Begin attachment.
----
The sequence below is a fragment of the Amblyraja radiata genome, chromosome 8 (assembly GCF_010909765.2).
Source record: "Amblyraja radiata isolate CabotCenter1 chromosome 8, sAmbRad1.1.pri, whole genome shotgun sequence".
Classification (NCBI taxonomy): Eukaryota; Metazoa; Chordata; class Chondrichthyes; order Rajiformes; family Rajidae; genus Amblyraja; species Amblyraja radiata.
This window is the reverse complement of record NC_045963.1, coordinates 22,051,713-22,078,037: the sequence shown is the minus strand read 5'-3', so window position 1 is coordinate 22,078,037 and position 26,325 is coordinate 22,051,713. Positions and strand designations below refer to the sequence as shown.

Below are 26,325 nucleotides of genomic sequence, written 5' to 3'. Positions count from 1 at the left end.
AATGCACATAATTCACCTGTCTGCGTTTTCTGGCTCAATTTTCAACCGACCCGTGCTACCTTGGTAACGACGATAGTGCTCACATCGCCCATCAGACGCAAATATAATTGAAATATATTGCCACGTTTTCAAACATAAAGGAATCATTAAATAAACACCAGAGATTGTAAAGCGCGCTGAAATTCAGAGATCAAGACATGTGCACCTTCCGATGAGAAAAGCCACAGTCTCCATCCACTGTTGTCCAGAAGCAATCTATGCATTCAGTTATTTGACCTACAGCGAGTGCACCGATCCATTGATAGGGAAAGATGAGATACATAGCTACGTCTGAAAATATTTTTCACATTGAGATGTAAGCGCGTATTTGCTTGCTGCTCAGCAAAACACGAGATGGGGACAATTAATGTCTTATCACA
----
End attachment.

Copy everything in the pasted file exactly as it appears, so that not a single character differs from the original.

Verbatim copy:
The sequence below is a fragment of the Amblyraja radiata genome, chromosome 8 (assembly GCF_010909765.2).
Source record: "Amblyraja radiata isolate CabotCenter1 chromosome 8, sAmbRad1.1.pri, whole genome shotgun sequence".
Classification (NCBI taxonomy): Eukaryota; Metazoa; Chordata; class Chondrichthyes; order Rajiformes; family Rajidae; genus Amblyraja; species Amblyraja radiata.
This window is the reverse complement of record NC_045963.1, coordinates 22,051,713-22,078,037: the sequence shown is the minus strand read 5'-3', so window position 1 is coordinate 22,078,037 and position 26,325 is coordinate 22,051,713. Positions and strand designations below refer to the sequence as shown.

Below are 26,325 nucleotides of genomic sequence, written 5' to 3'. Positions count from 1 at the left end.
AATGCACATAATTCACCTGTCTGCGTTTTCTGGCTCAATTTTCAACCGACCCGTGCTACCTTGGTAACGACGATAGTGCTCACATCGCCCATCAGACGCAAATATAATTGAAATATATTGCCACGTTTTCAAACATAAAGGAATCATTAAATAAACACCAGAGATTGTAAAGCGCGCTGAAATTCAGAGATCAAGACATGTGCACCTTCCGATGAGAAAAGCCACAGTCTCCATCCACTGTTGTCCAGAAGCAATCTATGCATTCAGTTATTTGACCTACAGCGAGTGCACCGATCCATTGATAGGGAAAGATGAGATACATAGCTACGTCTGAAAATATTTTTCACATTGAGATGTAAGCGCGTATTTGCTTGCTGCTCAGCAAAACACGAGATGGGGACAATTAATGTCTTATCACA